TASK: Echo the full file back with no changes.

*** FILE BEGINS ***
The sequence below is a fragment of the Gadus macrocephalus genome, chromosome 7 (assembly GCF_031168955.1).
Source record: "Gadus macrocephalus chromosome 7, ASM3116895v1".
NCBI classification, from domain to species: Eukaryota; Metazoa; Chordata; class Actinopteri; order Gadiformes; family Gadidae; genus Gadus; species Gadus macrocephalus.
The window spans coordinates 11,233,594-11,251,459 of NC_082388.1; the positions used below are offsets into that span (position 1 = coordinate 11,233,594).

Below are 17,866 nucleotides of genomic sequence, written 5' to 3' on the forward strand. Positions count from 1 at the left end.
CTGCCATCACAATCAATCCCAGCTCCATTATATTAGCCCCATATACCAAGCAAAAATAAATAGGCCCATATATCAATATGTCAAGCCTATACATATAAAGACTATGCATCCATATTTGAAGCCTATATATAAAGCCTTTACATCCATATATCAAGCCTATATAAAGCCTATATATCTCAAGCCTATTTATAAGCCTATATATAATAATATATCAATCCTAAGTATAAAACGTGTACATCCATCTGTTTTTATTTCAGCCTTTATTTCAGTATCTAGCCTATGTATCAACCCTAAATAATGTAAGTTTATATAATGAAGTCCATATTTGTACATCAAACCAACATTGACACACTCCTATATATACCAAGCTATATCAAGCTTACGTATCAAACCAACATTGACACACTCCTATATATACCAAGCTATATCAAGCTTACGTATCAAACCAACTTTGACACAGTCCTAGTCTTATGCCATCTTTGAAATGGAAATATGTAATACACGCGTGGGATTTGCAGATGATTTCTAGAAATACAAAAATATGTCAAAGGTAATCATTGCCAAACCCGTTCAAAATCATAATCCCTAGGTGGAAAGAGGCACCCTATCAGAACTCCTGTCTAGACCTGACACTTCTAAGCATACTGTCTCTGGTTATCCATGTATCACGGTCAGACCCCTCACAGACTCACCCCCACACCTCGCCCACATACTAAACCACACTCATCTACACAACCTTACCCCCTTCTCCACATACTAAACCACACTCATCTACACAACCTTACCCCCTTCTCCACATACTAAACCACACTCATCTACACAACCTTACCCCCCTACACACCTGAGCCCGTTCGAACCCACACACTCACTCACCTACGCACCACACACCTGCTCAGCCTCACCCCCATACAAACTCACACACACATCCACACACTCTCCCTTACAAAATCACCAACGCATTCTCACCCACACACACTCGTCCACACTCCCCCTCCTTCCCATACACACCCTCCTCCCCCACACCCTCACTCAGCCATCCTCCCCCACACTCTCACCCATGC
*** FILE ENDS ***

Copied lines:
The sequence below is a fragment of the Gadus macrocephalus genome, chromosome 7 (assembly GCF_031168955.1).
Source record: "Gadus macrocephalus chromosome 7, ASM3116895v1".
NCBI classification, from domain to species: Eukaryota; Metazoa; Chordata; class Actinopteri; order Gadiformes; family Gadidae; genus Gadus; species Gadus macrocephalus.
The window spans coordinates 11,233,594-11,251,459 of NC_082388.1; the positions used below are offsets into that span (position 1 = coordinate 11,233,594).

Below are 17,866 nucleotides of genomic sequence, written 5' to 3' on the forward strand. Positions count from 1 at the left end.
CTGCCATCACAATCAATCCCAGCTCCATTATATTAGCCCCATATACCAAGCAAAAATAAATAGGCCCATATATCAATATGTCAAGCCTATACATATAAAGACTATGCATCCATATTTGAAGCCTATATATAAAGCCTTTACATCCATATATCAAGCCTATATAAAGCCTATATATCTCAAGCCTATTTATAAGCCTATATATAATAATATATCAATCCTAAGTATAAAACGTGTACATCCATCTGTTTTTATTTCAGCCTTTATTTCAGTATCTAGCCTATGTATCAACCCTAAATAATGTAAGTTTATATAATGAAGTCCATATTTGTACATCAAACCAACATTGACACACTCCTATATATACCAAGCTATATCAAGCTTACGTATCAAACCAACATTGACACACTCCTATATATACCAAGCTATATCAAGCTTACGTATCAAACCAACTTTGACACAGTCCTAGTCTTATGCCATCTTTGAAATGGAAATATGTAATACACGCGTGGGATTTGCAGATGATTTCTAGAAATACAAAAATATGTCAAAGGTAATCATTGCCAAACCCGTTCAAAATCATAATCCCTAGGTGGAAAGAGGCACCCTATCAGAACTCCTGTCTAGACCTGACACTTCTAAGCATACTGTCTCTGGTTATCCATGTATCACGGTCAGACCCCTCACAGACTCACCCCCACACCTCGCCCACATACTAAACCACACTCATCTACACAACCTTACCCCCTTCTCCACATACTAAACCACACTCATCTACACAACCTTACCCCCTTCTCCACATACTAAACCACACTCATCTACACAACCTTACCCCCCTACACACCTGAGCCCGTTCGAACCCACACACTCACTCACCTACGCACCACACACCTGCTCAGCCTCACCCCCATACAAACTCACACACACATCCACACACTCTCCCTTACAAAATCACCAACGCATTCTCACCCACACACACTCGTCCACACTCCCCCTCCTTCCCATACACACCCTCCTCCCCCACACCCTCACTCAGCCATCCTCCCCCACACTCTCACCCATGC